February 11th, 2011 // 9:35 am @ Diane Johnstone
What age group are you writing for? Check out the children’s section of your local bookshop or library and see what’s out there. Sales staff are very helpful with pointing out favourites and best-sellers. Who publishes them? Where would your book fit in?
Do your research. Look at publishers’ websites. They are full of information about their book lists and often have reviews of their latest publications. What aspects of the story appealed to the reviewers? Build on these in your own work. In The Children’s Writers’ and Artists’ Yearbook you’ll find literary agents who represent children’s authors.
Be aware that writing a children’s story isn’t easier than writing for adults; in fact it can be harder, because you have to be more careful about your vocabulary and writing style, and you have to tell your story in fewer words. If you’re writing for young children, use words they’ll understand, in short sentences with plenty of rhythm and repetition.
You’ve got a plot in your head: think about it carefully before you start writing. Is there a beginning, middle and end? Are your characters strong and believable? Is there plenty of conflict and tension to keep the reader turning the pages? Children love to be scared. Is there any humour in the story? Are all the loose ends tied up satisfactorily by the last page?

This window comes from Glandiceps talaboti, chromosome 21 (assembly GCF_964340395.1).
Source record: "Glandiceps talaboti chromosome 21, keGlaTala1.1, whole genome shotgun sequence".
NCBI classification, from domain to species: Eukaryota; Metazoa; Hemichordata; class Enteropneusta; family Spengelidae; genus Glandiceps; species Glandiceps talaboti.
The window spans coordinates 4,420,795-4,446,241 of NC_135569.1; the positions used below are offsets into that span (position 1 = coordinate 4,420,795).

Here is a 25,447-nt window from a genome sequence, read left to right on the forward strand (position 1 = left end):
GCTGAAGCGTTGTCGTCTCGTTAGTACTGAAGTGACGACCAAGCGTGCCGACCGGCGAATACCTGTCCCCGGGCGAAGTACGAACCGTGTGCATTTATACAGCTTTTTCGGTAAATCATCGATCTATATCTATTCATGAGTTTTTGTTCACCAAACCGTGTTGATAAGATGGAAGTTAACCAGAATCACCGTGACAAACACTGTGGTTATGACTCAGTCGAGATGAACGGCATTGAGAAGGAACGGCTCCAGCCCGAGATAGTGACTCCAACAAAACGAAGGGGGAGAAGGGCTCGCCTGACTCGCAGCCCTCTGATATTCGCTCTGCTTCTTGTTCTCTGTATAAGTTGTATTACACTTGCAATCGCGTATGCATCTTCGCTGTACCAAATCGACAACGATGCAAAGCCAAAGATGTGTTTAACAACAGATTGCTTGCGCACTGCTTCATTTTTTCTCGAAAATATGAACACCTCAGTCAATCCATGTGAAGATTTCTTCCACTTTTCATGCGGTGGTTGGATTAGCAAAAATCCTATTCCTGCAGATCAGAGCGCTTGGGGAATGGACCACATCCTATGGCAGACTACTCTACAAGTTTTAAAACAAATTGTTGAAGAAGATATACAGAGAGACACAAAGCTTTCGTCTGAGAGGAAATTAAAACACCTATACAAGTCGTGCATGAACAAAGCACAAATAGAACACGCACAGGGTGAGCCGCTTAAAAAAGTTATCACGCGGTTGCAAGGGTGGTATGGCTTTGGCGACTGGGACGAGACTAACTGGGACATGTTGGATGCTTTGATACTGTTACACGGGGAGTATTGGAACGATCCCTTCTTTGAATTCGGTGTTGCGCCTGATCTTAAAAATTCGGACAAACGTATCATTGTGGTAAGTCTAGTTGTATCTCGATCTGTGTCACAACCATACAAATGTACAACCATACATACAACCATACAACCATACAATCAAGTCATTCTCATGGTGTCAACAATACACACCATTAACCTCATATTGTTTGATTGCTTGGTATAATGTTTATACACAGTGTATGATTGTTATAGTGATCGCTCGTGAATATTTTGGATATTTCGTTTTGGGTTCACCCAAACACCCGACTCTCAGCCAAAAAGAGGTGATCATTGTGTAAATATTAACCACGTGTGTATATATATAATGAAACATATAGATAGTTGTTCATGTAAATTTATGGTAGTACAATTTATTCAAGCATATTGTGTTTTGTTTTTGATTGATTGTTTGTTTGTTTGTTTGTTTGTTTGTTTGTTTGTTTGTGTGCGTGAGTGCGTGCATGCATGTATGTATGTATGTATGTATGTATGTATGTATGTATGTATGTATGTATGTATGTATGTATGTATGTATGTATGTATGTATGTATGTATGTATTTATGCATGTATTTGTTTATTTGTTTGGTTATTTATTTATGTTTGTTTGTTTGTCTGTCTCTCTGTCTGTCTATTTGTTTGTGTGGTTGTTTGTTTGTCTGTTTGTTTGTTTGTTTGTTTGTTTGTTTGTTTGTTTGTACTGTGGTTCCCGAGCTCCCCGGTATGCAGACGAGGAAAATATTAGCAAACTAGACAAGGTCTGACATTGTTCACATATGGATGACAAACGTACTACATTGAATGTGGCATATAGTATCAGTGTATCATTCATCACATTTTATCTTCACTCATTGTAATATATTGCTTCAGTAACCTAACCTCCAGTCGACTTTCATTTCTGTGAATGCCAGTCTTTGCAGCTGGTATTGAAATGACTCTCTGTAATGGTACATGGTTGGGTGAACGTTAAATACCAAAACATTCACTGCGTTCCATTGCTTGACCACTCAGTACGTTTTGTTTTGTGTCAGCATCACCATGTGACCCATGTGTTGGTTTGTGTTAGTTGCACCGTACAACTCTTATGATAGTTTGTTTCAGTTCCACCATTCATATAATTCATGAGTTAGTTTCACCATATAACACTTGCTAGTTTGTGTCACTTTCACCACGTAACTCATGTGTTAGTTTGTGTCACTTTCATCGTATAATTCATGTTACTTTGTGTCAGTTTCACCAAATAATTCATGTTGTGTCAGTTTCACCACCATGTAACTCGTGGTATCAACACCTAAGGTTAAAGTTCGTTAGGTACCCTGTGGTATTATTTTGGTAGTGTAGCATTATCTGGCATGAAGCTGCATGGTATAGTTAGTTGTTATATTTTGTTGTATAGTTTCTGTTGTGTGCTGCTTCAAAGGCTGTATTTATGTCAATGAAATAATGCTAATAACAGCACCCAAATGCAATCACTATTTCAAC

Do start with a strong sentence that grabs the reader’s attention and makes them want to know what happens next. The first paragraphs of your book should be just as page-turning as the exciting bits further on. Do know your characters really well. Try writing brief biographies of them so that you know why they behave as they do and how they’re likely to react in a difficult or dangerous situation. What’s your main character most afraid of? Make sure he/she has to face that fear somewhere in the story!
Don’t put in long chunks of description. Children get bored and will skip it. Try to find interesting and original ways to describe things. Do have plenty of dialogue.
When you’ve come to the end of your story, put it away for six weeks or so. Don’t look at it. Try not to think about it. Then come back and take a fresh look to see if anything needs changing. At this point you could send it to a literary consultant. Their report will point out your strong points and weaknesses, suggest ways of improvement, and advise you on the marketability of your manuscript.
Be professional. You expect your agent and publisher to be professional, after all. When you submit a manuscript to them you’re offering a product for sale. So present it as perfectly as possible. Check the submission guidelines on the agent’s website and do exactly what they ask for.